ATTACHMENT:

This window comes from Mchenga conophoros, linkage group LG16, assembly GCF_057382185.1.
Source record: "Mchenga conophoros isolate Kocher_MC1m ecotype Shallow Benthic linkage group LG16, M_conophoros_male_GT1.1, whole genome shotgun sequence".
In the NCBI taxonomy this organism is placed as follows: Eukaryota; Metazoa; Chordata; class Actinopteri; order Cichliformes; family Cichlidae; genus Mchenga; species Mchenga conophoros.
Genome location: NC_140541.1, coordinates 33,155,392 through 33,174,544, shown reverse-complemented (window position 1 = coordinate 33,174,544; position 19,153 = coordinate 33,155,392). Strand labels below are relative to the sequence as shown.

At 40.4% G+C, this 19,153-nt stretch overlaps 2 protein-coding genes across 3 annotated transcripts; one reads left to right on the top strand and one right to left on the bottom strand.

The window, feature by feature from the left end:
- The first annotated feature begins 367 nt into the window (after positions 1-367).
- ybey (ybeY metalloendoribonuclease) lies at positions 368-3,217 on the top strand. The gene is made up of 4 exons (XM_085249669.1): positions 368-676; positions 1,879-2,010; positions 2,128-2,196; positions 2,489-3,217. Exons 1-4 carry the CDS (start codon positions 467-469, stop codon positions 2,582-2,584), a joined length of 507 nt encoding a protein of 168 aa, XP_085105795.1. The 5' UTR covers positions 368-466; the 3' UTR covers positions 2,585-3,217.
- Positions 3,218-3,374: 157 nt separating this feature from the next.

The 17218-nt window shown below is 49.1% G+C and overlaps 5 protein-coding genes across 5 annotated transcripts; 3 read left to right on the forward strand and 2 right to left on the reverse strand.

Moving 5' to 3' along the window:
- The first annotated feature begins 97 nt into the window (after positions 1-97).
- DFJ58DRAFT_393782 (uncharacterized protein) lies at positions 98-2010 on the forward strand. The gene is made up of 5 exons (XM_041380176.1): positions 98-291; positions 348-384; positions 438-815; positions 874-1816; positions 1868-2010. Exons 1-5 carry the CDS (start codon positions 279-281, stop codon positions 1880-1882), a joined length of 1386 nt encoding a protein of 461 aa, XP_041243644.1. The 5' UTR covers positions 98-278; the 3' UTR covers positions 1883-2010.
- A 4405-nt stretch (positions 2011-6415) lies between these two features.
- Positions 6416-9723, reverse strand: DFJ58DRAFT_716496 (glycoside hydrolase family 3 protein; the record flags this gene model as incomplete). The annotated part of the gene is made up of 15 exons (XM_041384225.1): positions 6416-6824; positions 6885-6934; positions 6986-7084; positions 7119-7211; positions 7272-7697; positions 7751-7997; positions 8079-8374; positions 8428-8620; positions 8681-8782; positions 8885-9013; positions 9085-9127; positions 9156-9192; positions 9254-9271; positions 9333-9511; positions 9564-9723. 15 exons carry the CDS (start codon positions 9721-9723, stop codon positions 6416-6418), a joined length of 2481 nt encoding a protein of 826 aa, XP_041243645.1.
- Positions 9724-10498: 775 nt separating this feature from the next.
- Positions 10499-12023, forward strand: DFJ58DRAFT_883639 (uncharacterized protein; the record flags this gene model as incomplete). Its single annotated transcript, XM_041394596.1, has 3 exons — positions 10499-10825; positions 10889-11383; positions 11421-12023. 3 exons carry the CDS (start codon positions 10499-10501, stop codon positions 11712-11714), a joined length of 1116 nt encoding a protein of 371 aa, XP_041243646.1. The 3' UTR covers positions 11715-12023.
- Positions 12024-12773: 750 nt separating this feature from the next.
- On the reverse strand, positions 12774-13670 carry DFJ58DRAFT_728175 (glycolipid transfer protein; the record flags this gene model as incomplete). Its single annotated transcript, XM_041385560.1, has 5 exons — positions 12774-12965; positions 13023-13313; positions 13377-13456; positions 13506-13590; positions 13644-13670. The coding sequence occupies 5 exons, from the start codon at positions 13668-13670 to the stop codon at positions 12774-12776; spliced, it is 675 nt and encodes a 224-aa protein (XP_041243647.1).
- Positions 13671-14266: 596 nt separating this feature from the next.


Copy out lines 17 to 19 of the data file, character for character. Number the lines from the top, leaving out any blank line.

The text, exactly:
- Positions 10499-12023, forward strand: DFJ58DRAFT_883639 (uncharacterized protein; the record flags this gene model as incomplete). Its single annotated transcript, XM_041394596.1, has 3 exons — positions 10499-10825; positions 10889-11383; positions 11421-12023. 3 exons carry the CDS (start codon positions 10499-10501, stop codon positions 11712-11714), a joined length of 1116 nt encoding a protein of 371 aa, XP_041243646.1. The 3' UTR covers positions 11715-12023.
- Positions 12024-12773: 750 nt separating this feature from the next.
- On the reverse strand, positions 12774-13670 carry DFJ58DRAFT_728175 (glycolipid transfer protein; the record flags this gene model as incomplete). Its single annotated transcript, XM_041385560.1, has 5 exons — positions 12774-12965; positions 13023-13313; positions 13377-13456; positions 13506-13590; positions 13644-13670. The coding sequence occupies 5 exons, from the start codon at positions 13668-13670 to the stop codon at positions 12774-12776; spliced, it is 675 nt and encodes a 224-aa protein (XP_041243647.1).